Violence, abuse and neglect, and child sexual exploitation – Welsh Government assessment
There have been legal or policy changes to improve human rights protections but very limited evidence of sustained improvements in the enjoyment of human rights on this issue
The Welsh Government has taken some positive policy and legislative steps, including a range of actions to address childhood adversity. There is limited available data on rates of violence, abuse and neglect, but available evidence shows that rates of domestic abuse and violence, and recorded sexual offences against children in Wales are still high. Emerging evidence indicates that reports of domestic abuse have increased during the coronavirus (COVID-19) pandemic, with increasing numbers of calls to abuse helplines.
- Crime survey data for Wales shows that 18.2% of men and 24.9% of women aged 16–74 reported experiencing abuse before the age of 16.
- It is estimated that 138,000 older people in Wales could be experiencing abuse. A lack of disaggregated data and under-reporting makes it difficult to get an accurate picture.
- As a consequence of the pandemic, calls to domestic abuse helplines have risen significantly and in the long term there is likely to be increased demand on already strained specialist support services in Wales.
- In 2020, there were 16,580 children in Wales receiving a care and support plan, with 2,310 of these also on the child protection register.
- In 2019, police in Wales recorded 667 offences of sexual communication with a child in the two-and-a-half years since it became illegal to do so.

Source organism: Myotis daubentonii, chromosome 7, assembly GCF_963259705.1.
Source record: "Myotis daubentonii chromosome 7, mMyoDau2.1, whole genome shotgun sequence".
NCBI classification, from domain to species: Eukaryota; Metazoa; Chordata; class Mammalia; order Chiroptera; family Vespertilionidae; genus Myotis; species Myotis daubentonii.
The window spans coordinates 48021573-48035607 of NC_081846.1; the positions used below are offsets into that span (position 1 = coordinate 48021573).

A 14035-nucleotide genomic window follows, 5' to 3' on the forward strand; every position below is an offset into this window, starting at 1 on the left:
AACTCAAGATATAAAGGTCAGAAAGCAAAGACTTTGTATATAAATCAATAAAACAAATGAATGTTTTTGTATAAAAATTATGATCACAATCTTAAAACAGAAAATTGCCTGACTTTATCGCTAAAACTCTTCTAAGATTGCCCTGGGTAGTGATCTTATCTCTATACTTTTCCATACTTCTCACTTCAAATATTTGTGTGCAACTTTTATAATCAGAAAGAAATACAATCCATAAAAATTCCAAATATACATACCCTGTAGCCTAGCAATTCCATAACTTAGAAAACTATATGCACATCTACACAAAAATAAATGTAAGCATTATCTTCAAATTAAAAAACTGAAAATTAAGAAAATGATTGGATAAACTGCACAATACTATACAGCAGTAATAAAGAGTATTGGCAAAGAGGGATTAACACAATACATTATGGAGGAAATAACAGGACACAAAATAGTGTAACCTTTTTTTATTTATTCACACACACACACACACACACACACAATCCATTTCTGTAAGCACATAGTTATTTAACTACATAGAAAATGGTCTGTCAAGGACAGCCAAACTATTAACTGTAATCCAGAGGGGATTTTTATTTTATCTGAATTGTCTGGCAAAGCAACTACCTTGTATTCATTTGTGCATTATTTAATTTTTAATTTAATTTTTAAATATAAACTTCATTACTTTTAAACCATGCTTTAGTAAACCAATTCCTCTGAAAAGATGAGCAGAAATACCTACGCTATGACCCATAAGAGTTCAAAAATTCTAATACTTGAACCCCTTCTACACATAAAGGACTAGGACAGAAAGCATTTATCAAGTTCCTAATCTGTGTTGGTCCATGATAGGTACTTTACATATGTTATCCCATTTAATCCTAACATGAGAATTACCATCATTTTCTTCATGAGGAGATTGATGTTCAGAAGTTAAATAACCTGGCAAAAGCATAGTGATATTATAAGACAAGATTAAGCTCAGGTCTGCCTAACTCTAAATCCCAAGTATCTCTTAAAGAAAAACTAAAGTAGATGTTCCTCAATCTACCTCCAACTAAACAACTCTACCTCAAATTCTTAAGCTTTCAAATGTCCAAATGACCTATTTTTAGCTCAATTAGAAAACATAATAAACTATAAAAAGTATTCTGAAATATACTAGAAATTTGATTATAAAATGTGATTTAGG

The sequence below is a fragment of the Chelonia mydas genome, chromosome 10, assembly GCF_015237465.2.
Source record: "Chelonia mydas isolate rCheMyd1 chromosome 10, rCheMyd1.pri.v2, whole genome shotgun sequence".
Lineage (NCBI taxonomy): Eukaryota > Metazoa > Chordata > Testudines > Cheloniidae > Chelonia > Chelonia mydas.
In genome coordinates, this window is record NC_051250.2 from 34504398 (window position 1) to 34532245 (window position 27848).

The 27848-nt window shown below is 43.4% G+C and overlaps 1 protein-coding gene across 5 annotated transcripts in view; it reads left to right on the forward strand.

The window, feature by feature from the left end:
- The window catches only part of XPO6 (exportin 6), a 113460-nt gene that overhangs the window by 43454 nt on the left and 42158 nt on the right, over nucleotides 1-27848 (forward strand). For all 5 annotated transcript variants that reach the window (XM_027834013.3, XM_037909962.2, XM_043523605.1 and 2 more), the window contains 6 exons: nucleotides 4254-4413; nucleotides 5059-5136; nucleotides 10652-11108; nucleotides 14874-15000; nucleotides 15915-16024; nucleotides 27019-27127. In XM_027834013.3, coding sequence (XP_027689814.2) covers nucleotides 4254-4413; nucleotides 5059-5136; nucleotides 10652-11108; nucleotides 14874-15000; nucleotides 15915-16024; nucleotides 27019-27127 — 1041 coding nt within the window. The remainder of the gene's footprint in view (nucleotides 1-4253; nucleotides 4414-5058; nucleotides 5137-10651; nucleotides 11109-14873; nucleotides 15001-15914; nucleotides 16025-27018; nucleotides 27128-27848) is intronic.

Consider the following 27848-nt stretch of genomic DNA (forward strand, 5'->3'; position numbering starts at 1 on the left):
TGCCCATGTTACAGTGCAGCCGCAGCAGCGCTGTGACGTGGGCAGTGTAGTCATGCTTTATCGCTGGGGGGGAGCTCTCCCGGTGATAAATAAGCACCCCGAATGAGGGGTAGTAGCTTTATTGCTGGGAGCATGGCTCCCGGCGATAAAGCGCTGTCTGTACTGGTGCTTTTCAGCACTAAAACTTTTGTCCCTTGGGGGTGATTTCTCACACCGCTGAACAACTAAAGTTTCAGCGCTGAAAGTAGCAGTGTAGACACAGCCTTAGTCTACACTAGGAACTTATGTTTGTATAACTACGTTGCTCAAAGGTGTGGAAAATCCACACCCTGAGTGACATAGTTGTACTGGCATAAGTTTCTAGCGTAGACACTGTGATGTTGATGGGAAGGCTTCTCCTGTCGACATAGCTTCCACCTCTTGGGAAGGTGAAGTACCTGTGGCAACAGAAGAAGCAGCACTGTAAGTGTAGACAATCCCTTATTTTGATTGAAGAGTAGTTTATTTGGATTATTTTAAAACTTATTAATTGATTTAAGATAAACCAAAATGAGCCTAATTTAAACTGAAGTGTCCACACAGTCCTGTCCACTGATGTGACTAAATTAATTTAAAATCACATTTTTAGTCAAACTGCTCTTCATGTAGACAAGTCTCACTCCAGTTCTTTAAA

- Police-recorded sexual offences against children under 16 have more than doubled in Wales from 33.9 per 10,000 children in 2014–15 to 69.5 per 10,000 children in 2019–20. This is the highest recorded rate in the UK. While it is understood that greater awareness and improved recording have contributed to this rise, it is expected that many incidents of child abuse remain unreported.
- Welsh Women’s Aid has reported that provision of specialist support services for children and young people varies across Wales and that more specialist provision is needed.
- In 2018, the Independent Inquiry into Child Sexual Abuse made recommendations to the Welsh Government, including developing a national policy to train and use chaperones during treatment in children’s healthcare services. The Welsh Government accepted all the recommendations and incorporated them in its 2019 national action plan.
- In 2020, the Future Generations Commissioner for Wales recommended that the Welsh Government do more to make early intervention and childhood adversity, including abuse and neglect, a priority across services.
- Findings from a 2021 review of adverse childhood experiences (ACEs) policy in Wales noted an awareness of ACEs in many policy areas but that the impact of the ACEs policy on children’s life outcomes is not yet clear.
- While awareness of harmful practices such as female genital mutilation (FGM), forced marriage and so-called honour-based violence is increasing, the number of recorded cases is unlikely to truly reflect the number of children at risk. For example, the Public Health Wales FGM health leads reported 271 recorded cases in Wales in the year to March 2018.
- In 2020, the Welsh Government reported on progress in implementing its online safety action plan for children and young people. While most of the actions are ongoing, there has been progress in delivering online safety films for carers and families, and the roll-out of a safeguarding audit tool for schools.
Read more about the UK and Welsh Governments’ actions on violence, abuse and neglect, and child sexual exploitation.